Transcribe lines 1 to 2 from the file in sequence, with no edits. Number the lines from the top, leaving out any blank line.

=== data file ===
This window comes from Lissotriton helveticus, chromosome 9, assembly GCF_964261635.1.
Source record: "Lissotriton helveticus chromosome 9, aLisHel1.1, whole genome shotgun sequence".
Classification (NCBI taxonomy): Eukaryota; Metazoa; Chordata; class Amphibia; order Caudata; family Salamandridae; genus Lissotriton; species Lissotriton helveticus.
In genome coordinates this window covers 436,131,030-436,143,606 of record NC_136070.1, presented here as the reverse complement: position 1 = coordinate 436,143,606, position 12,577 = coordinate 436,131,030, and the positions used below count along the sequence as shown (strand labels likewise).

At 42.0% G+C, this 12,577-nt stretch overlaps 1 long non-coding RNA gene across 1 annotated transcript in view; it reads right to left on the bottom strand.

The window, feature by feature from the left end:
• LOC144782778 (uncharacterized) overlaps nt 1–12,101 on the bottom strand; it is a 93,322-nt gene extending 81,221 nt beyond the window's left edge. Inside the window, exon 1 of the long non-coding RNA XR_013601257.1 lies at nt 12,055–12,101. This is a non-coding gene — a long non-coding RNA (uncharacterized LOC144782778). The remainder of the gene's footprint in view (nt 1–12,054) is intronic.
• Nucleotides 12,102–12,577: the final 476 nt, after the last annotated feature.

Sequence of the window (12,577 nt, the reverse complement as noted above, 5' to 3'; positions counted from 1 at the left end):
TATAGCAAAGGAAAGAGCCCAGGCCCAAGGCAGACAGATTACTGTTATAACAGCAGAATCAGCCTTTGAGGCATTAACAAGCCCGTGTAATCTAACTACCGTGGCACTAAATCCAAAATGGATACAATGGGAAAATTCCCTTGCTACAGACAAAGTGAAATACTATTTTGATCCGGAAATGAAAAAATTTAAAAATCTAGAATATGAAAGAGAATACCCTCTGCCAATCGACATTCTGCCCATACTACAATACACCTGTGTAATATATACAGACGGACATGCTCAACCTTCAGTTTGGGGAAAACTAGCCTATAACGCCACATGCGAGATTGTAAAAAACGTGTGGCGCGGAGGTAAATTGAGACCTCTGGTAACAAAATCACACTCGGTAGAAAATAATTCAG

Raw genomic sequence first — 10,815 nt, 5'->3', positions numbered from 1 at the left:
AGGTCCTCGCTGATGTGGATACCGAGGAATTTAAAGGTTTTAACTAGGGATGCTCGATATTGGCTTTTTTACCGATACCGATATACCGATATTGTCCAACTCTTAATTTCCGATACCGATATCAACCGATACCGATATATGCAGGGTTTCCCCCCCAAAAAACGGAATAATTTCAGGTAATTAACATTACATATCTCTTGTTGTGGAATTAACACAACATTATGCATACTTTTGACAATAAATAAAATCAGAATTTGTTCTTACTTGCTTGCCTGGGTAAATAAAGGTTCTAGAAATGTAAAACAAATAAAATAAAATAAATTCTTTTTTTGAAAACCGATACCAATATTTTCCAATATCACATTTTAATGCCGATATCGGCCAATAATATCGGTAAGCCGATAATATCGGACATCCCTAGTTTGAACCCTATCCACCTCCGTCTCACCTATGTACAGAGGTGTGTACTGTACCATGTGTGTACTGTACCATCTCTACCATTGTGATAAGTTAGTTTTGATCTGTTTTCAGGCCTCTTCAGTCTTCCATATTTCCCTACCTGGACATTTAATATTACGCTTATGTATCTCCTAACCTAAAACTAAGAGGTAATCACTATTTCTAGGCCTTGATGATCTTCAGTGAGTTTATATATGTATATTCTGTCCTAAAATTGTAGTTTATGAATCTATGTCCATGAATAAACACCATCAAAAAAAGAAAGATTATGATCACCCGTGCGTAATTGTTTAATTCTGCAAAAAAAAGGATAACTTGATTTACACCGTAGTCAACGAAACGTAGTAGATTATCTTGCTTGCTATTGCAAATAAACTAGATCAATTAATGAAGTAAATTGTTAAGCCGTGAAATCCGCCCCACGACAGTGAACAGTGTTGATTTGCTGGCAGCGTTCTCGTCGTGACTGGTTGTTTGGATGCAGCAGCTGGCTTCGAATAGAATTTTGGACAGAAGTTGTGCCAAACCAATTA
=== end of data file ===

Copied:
This window comes from Lissotriton helveticus, chromosome 9, assembly GCF_964261635.1.
Source record: "Lissotriton helveticus chromosome 9, aLisHel1.1, whole genome shotgun sequence".